Sterville Assassin' Strachan,
Minus has refused from time
to time to provide vital infor-
mation regarding the hosting
of her professional boxing
matches on a timely basis.
And the commission also
claims that Minus owes the
Michael Gbenga more money
for fighting Jermaine 'Choo
Choo' Mackey for the British
Commonwealth title.
Minus, who was also accused
of having words with one of the
executives of the commission,
has vehemently denied all of
the allegations and said that her
organisation has always been
"straight and up front" in all of
their dealings.
However, Lundy said while
they have been verbally asked
to intervene, he can not say if
they will.
The commission is appointed
by the Government of the
Bahamas and is mandated to
f: ,serve as the watchdog for pro-
fessional boxing.
S Strachan is a former cruiser-
weight champion of the
S. Bahamas, who has fought in a
number of international fights
both here and abroad.






between

cri.e


THE Bahamas' cricket
team, now in training for the
2009 Stanford 20/20 Tourna-
ment in Antigua, will play a
practice match 10:30am Sun-
day at Windsor Park.
The team is scheduled to
play against the Common-
wealth Wanderers Masters,
who are preparing for their
visit to South Florida on the
weekend of December 5.
The masters team, consist-
ing of players over 45 years of
age, will be Venris Bennett.
Jaiuram Mangra, Gary Brath-
waite, Andy Ford, Mario
Ford, Vianny Jacques, Byron
Brown, Chris Brown, Henry
Williams, Greogry Taylor.
Ramdeo Ramdass, Belville
Edwards, Davavan Morrison,
Wayne Patrick and Edmund
Lewis.
Players are asked to be at
the park around 10 am.


South Africa wins by 61 rir


A SOUTH AFRICAN cricket fan jumps over the stumps as he runs onto the field during the 1st 0DI cricket match b
South Africa and Bangladesh in Potchefstroom, South Africa, yesterday. South Africa won by 61 runs...

















Cutler rallies Broncos





past Quinn, Browns


* By TOM WITHERS
AP Sports Writer

CLEVELAND (AP) John
Elway isn't the only Denver
quarterback capable of break-
ing Cleveland's heart.
Jay Cutler pulled off this
fourth-quarter comeback, turn-
ing Brady Quinn's big night into
his own prime-time showcase.
Cutler passed for a career-
high 447 yards and threw three
touchdown passes in the final
15 minutes Thursday night -
the last an 11-yarder to Bran-
don Marshall with 1:14 remain-
ing to rally the broken Bron-
cos to a 34-30 win over the
Browns, spoiling Quinn's high-
ly hyped debut as an NFL
starter.
The Broncos (5-4) entered
the fourth quarter trailing 23-
13, but Cutler, borrowing a page
out of Elway's comeback play-
book, brought Denver back. He
recorded his fifth career fourth-
quarter comeback victory
despite losing two more run-
ning backs to injuries and only
having his fullback to carry the
ball.
"It was a big, big win for us,"
Cutler said. '"To be down 13
and have an empty backfield
and to come back like this, it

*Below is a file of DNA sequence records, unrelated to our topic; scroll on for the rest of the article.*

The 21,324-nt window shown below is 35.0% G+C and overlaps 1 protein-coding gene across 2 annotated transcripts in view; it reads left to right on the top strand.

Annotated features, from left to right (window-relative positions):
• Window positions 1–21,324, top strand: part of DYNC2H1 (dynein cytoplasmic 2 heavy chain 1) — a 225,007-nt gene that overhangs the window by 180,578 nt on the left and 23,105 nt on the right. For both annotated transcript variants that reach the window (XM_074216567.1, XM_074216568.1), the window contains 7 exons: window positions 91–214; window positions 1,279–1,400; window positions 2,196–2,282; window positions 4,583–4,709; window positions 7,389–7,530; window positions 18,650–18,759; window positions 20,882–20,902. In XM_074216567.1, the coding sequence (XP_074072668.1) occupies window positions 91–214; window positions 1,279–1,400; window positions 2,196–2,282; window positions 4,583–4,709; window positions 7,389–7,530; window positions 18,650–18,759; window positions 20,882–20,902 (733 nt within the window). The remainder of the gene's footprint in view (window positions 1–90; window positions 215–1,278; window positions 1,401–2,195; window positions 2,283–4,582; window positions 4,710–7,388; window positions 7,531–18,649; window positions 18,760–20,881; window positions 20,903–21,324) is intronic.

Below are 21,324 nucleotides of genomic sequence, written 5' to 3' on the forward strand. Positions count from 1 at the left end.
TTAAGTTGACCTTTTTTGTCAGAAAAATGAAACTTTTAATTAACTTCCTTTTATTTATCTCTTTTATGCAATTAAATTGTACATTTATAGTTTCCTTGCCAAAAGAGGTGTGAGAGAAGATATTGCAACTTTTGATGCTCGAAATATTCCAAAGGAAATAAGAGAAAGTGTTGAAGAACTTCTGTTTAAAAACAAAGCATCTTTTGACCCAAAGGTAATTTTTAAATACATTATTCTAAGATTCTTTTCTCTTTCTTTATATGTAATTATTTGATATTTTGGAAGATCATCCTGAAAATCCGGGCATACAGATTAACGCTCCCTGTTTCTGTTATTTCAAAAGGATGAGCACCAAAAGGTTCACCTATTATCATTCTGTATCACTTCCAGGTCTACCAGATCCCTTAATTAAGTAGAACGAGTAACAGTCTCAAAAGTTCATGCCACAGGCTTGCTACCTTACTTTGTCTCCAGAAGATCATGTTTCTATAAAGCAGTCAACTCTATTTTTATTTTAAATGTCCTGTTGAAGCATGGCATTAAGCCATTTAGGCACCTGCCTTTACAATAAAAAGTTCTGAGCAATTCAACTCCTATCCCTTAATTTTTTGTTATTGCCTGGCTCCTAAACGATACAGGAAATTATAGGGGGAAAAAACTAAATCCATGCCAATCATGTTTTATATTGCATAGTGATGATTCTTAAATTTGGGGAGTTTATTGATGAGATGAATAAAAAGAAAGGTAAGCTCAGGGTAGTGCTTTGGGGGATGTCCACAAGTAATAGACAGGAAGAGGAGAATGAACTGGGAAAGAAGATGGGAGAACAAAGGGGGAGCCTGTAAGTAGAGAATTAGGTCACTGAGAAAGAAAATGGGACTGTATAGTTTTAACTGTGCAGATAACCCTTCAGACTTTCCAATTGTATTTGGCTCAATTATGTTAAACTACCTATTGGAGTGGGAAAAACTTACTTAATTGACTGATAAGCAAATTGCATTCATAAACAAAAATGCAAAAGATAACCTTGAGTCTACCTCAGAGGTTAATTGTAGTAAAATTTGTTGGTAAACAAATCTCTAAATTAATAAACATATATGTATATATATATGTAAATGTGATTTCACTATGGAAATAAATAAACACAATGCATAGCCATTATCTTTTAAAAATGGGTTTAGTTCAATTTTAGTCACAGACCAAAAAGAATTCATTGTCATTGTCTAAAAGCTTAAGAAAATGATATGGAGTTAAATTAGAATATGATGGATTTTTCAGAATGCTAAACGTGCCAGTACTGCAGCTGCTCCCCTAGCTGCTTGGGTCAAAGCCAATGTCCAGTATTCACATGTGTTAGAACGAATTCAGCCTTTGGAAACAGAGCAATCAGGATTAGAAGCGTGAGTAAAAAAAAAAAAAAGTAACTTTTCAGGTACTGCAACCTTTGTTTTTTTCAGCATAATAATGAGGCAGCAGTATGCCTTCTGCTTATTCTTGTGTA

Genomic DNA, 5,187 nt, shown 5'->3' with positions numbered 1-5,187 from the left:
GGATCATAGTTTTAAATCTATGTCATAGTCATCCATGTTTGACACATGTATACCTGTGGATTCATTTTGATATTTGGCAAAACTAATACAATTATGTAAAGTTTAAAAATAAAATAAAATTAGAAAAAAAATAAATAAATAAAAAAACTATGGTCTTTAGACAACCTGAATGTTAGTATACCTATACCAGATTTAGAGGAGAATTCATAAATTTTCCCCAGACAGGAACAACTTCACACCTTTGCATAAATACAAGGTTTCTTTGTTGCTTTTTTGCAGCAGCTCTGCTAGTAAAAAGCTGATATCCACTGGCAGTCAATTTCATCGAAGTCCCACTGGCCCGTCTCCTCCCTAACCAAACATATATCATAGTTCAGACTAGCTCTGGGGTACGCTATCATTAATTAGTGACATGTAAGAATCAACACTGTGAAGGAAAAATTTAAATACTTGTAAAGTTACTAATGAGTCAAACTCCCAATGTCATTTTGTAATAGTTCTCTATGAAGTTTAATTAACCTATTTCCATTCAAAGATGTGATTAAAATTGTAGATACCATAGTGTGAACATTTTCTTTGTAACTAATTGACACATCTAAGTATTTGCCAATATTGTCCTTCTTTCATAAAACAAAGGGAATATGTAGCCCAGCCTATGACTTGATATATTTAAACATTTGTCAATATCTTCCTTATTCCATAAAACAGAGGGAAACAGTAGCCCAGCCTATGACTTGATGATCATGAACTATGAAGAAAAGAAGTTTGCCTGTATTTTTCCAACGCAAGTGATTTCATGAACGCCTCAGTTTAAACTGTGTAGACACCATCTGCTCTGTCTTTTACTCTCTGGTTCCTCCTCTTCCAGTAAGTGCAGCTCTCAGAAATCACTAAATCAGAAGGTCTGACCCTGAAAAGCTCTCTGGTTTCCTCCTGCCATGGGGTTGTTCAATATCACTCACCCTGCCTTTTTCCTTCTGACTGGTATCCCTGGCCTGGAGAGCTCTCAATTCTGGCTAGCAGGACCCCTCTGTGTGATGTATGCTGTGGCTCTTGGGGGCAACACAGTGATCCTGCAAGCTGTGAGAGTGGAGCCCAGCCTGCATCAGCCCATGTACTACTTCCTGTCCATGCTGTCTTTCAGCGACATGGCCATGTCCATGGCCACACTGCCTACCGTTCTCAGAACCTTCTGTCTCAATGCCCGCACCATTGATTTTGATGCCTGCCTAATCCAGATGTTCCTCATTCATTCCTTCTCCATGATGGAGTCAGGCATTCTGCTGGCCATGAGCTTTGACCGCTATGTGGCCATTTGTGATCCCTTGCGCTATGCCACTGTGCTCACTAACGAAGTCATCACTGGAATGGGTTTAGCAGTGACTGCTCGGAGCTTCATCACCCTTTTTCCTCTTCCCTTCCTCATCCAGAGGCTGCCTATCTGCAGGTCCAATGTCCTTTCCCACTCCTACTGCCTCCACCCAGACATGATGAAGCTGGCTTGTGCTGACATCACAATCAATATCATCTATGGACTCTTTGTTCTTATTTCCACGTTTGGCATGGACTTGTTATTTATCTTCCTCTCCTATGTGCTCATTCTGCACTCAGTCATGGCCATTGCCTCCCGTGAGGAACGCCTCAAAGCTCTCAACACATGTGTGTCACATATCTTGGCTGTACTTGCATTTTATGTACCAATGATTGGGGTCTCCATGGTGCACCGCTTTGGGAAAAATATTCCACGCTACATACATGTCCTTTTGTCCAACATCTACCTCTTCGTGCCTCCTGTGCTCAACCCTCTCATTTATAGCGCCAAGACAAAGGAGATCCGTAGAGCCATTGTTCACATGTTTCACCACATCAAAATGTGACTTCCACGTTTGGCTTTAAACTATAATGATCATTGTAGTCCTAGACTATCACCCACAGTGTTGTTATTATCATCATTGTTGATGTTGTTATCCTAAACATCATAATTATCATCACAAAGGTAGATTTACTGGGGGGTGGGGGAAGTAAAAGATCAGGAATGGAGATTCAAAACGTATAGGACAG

means a lot."
Cutler threw a 93-yard TD
pass to rookie wide receiver
Eddie Royal, a 28-yarder to
tight end Daniel Graham and
then finished off the Browns
like so many Denver teams
have done in the past with his
toss to Marshall in' the corner
of the end zone.
The Broncos have beaten
Cleveland eight straight times
and been the Browns' longtime
nemesis, with Elway beating
them three times in AFC title
games.
Cutler finished 24-of-42 with
three TDs and one interception.
He piledtup 204 yards,4pasing in
the fourth quait.r ploneq ,
Quinn threw two TD passes
to Kellen Winslow and went 23-
of-35 for 239 yards, but thought
he could have done more.
"I told everyone, this one is
flat on me," Quinn said. "I
know I am good enough that I
can make a play at the end and
win. I felt comfortable out
there, it's my home away from
home."
After hauling in Cutler's final
TD pass, Marshall, who spent
the week exchanging barbs with
Dolphins linebacker Joey
Porter, was about to pull some-
thing out of his pants when


teammate Brandon Stokley ran
over and stopped him from get-
ting a possible personal foul.
After the game, Marshall said
he had a black-and-white glove
designed to honor President-
elect Barack Obama and for-
mer Olympians Tommie Smith
and John Carlos, who made
controversial black power
salutes at the 1968 Games in
Mexico City.
Quinn had one last chance,
getting the ball back with 1:10
remaining. The former Notre
Dame star, who waited 25
games to take over Cleveland's
offense, completed a 9-yard
pass to Winslow on first down
before twoqincompletions gave
him no margin for error. On
fourth down, Quinn whipped a
high pass to Winslow that sailed
through the hands of the Pro
Bowl tight end.
"I just can't get that last play
out of my head," Winslow said.
"The great ones, the legends
make those plays. That's where
I want to be and I'm going to
take it as a lesson."
Denver's bench burst into cel-
ebration while the Browns sus-
tained another gut-wrenching
loss after blowing a 14-point
lead in the second half Sunday
against Baltimore.
That loss cost Derek Ander-
son his starting job. He was
benched by coach Romeo Cren-
nel in favor of fan favorite
Quinn, who made plays and was
efficient moving the ball by
throwing mostly underneath.
Quinn completed passes to
eight different receivers' with
Winslow catching 10 passes for
111 yards.
Quinn had the Browns (3-6)
in position to win, but once
again Cleveland's defense
couldn't come up with a'stop as
Denver racked up 564 total
yards.
"We let them throw the ball
over our head, couldn't tackle
and let the game .get away,"
Crennel said. "It's disappointing
that your defense can't do some
simple things and does some
other things poorly. A 93-yard
touchdown pass should never
happen ever."
Royal had six catches for 164
yards and Marshall caught six